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5. Big Mouth, s2 – A show that I wholeheartedly do not recommend, but that took me less than a week to plow through. Nick Kroll has again created the sweetest and most poignant show about being a teenager, filtering it through the dirtiest lens you could probably imagine. 

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4. Succession, s1 – The Ringer hype train convinced me to jump on board this Adam McKay produced HBO show about a wealthy family dealing with their CEO’s health issues and who in the family should succeed him. When I say ‘dealing’, I should clarify it’s more like bumblingly plotting against one another as a group of advantaged one-percenters are wont to do. The show also features a cleverly crass insult ratio that rivals Veep, offering itself as the surprise funniest show of the year.  

Three way tie for 1st: The Americans; Atlanta; The Good Place 

I couldn’t decide between three shows that I felt each had brilliant seasons, so I’m cheating and putting them all at number one.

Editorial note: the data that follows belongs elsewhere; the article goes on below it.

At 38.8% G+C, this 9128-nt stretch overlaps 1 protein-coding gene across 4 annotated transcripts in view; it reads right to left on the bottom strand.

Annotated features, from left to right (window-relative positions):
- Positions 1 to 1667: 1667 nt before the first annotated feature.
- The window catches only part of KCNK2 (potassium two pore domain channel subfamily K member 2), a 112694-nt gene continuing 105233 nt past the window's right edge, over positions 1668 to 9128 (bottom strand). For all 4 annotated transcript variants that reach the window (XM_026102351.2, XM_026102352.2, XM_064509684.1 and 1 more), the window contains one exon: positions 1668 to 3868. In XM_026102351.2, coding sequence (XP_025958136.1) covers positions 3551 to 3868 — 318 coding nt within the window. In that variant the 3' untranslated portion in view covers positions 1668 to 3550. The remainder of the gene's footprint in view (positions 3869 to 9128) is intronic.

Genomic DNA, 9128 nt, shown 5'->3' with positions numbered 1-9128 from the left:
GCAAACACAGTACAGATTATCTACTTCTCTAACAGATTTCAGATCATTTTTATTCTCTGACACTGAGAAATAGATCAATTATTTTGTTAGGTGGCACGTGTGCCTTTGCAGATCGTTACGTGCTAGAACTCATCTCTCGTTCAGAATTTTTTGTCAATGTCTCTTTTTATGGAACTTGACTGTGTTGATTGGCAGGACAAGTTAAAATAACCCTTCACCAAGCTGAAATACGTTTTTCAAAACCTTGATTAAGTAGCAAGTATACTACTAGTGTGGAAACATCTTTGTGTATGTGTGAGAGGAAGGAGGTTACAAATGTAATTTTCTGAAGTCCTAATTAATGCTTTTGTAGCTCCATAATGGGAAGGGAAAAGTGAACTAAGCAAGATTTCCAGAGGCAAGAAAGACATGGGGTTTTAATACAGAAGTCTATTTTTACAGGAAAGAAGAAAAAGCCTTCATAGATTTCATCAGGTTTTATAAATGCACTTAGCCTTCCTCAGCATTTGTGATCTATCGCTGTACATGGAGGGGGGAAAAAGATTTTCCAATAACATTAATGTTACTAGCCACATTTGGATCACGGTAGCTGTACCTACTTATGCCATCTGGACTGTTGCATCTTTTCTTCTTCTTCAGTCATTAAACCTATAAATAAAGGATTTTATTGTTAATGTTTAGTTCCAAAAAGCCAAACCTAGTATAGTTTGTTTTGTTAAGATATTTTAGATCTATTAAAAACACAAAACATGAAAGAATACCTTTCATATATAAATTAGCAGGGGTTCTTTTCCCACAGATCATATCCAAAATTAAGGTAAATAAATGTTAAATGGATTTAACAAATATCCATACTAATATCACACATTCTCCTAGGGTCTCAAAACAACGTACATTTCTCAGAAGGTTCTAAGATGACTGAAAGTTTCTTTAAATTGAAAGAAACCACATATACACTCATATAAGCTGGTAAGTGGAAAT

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The Americans, s7 – One of the greatest shows of this decade wrapped up with some of its best work yet, making the most of Elizabeth and Phillip’s relationship by pitting them against one another in a season that leaps forward in time from the ending of season 6. All of the show’s central conceits eventually do build to their crescendo but pay off in a way that’s so fitting of The Americans. So much sorrow, so much regret.

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Atlanta: Robbin’ SeasonAtlanta’s second season is somehow weirder than the first, taking season one’s most off-kilter moments and blowing them into full-on episodic experiments. Paper Boi landed firmly in the limelight in this second season as he navigates depression and his rising fame. Bryan Henree Tyree continues to play him with pathos and charm, notching one of the best TV performances of the year. Meanwhile, Earn continues to flop about each of his relationships, trying to get by while inflicting just a little self-sabotage every step of the way.